Coral Reefs and climate change
by Roger Grace
As summer draws to a close, our thoughts may soon be drifting to scenes of coral sand beaches, coconut palms, blue lagoons and coral reefs. With the approach of winter comes the season to escape to the tropics for a couple of weeks diving where the water is always warm and clear.
We may, however, be seeing the last few years of healthy, lush and diverse coral reefs as we like them. It might be a good idea to take that tropical dive holiday sooner rather than later, because corals are facing an increasing threat from rising sea temperatures on a global scale.
Global warming, an aspect of climate change believed to be caused largely by an increase in greenhouse gases, especially carbon dioxide, through the burning of fossil fuels such as coal, oil products and gas, is pushing up sea temperatures to a point where they are causing unprecedented problems for corals.
The worldâs weather is going crazy. The recent abundance worldwide of severe floods, cyclones, storms, blizzards, droughts and heat waves, and resulting forest fires, closely follows predictions of climate change and increasingly severe weather events. The concept of the â100-year floodâ is no longer a valid basis on which to design engineering works. We can now expect the â100-year floodâ to occur several times within a decade!
When sea temperatures rise as little as one degree Celsius above the normal summer high level, many corals suffer from a phenomenon known as coral bleaching. The corals turn white and many die.
Coral bleaching occurs when corals become stressed. Stress can result from high temperatures, high UV light, pollution, sediment laden flood waters, and bacterial infection, and all have been implicated in coral bleaching. By far the most widespread cause of mass coral bleaching, however, is high temperature.
Mass coral bleaching events are a relatively new phenomenon, but have been increasing globally since the early 1980s, and have been reported from all major coral reef areas of the world. Coral bleaching is now more serious than previously recognised threats to coral reefs such as crown-of-thorns starfish, hurricanes, pollution, sediment and agricultural runoff, damage from boat anchors, souveniring and fishing. Unlike the other threats, which tend to be rather local in their immediate effect, coral bleaching is damaging reefs on a global scale.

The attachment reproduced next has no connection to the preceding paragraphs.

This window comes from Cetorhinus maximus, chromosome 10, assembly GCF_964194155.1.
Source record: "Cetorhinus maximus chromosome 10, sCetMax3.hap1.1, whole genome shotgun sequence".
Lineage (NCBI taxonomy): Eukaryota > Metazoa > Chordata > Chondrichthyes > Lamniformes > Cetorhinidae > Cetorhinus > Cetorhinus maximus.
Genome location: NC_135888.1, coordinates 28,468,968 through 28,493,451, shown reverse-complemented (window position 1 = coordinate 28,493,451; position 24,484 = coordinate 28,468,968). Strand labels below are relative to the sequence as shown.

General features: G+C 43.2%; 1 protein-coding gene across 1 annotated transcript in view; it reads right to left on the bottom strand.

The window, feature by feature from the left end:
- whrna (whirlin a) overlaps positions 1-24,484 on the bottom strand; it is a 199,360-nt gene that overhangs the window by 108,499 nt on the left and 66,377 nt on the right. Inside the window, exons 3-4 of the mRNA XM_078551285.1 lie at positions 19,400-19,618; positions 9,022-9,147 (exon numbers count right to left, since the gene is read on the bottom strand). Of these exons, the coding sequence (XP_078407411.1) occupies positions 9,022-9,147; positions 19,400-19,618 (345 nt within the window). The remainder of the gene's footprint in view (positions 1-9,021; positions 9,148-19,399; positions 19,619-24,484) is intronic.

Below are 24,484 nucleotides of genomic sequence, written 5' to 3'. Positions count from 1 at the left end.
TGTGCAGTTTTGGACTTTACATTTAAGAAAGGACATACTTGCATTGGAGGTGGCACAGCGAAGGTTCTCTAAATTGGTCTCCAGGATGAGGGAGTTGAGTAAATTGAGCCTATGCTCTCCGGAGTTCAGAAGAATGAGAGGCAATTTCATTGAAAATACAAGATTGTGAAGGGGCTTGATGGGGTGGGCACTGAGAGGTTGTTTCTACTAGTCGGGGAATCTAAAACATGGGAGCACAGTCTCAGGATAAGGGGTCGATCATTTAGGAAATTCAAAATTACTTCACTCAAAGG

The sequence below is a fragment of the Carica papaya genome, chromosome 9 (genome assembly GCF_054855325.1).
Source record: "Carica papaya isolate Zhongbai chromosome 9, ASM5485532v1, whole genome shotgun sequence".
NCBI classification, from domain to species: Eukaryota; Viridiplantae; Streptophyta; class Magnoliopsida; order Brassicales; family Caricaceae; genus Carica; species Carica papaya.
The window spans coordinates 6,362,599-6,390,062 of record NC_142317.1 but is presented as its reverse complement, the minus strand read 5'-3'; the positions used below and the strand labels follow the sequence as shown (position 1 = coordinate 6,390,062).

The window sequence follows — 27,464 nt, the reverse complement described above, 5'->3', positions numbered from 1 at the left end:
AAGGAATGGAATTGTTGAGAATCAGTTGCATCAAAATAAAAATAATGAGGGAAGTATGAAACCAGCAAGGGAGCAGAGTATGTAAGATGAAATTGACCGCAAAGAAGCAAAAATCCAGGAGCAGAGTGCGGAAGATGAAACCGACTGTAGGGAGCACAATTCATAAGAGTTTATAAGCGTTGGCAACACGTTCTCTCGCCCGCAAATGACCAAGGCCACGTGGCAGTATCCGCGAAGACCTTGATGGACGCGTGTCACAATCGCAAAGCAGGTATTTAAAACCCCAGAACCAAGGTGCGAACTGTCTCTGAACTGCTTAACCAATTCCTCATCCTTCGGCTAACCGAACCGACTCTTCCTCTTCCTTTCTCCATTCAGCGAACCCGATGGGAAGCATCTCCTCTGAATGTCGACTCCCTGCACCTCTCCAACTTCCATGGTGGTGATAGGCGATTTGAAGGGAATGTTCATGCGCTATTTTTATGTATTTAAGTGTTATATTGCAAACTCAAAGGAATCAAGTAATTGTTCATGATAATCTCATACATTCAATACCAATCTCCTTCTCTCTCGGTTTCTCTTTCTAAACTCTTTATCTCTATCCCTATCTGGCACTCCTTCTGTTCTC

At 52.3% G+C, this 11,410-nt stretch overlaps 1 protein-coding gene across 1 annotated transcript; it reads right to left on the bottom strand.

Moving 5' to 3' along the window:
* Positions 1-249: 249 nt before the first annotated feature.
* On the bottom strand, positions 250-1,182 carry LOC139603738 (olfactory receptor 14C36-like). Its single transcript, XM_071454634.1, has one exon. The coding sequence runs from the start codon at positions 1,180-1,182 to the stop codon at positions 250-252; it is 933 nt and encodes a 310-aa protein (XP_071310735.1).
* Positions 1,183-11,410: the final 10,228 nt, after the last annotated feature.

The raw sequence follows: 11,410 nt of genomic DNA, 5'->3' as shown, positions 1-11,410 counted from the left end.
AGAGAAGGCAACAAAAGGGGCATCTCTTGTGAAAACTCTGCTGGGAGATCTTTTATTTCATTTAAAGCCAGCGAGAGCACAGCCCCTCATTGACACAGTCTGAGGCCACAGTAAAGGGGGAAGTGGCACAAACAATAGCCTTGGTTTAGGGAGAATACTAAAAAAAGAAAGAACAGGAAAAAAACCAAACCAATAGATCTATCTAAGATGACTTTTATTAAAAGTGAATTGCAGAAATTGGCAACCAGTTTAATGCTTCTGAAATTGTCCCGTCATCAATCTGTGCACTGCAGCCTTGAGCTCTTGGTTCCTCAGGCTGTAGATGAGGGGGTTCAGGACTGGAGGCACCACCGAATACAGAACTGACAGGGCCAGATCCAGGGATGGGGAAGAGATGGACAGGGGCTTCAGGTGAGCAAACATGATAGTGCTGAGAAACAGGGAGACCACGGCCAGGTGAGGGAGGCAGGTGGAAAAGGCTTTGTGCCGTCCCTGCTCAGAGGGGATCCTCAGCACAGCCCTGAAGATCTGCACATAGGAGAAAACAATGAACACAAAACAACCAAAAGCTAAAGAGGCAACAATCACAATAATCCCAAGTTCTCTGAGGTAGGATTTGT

To understand coral bleaching we first need to understand a little about coral biology and how corals manage to live where they do. Corals are remarkable in that they live in clear tropical waters containing very little plankton or nutrients, the stuff that most bottom-dwelling animals and plants require to live and grow. Corals can live in nutrient-poor seas because of a special adaptation – a symbiosis between the coral animals and microscopic algae called zooxanthellae (pronounced zoo-zan-thel-ee).
These special algae occur as microscopic single cells scattered through the living tissues of the coral animal. Like most plants, they require both light and nutrients in order to survive. Clear seas and high sun angles of the tropics ensure that they get sufficient light. The coral animals, by way of their excretory products, provide the algae with the nutrients they need. In return, sugars and other complex products created by the photosynthetic activities of the tiny plants are the main food source of coral animals.
Living tissues of corals, and their skeletons of calcium carbonate, are generally colourless or have only pale colours. The microscopic algae within the coral tissues are responsible for most of the brownish and greenish colours of living corals.
When high sea temperatures strike, and we are talking of only one degree Celsius above normal, something goes wrong with the microscopic algae in the coral tissues, and they start producing free-radicals of oxygen. Many corals react by spitting out their symbiotic algae. The algae take most of the colour of the corals with them, so the coral turns white or pale and appears âbleachedâ.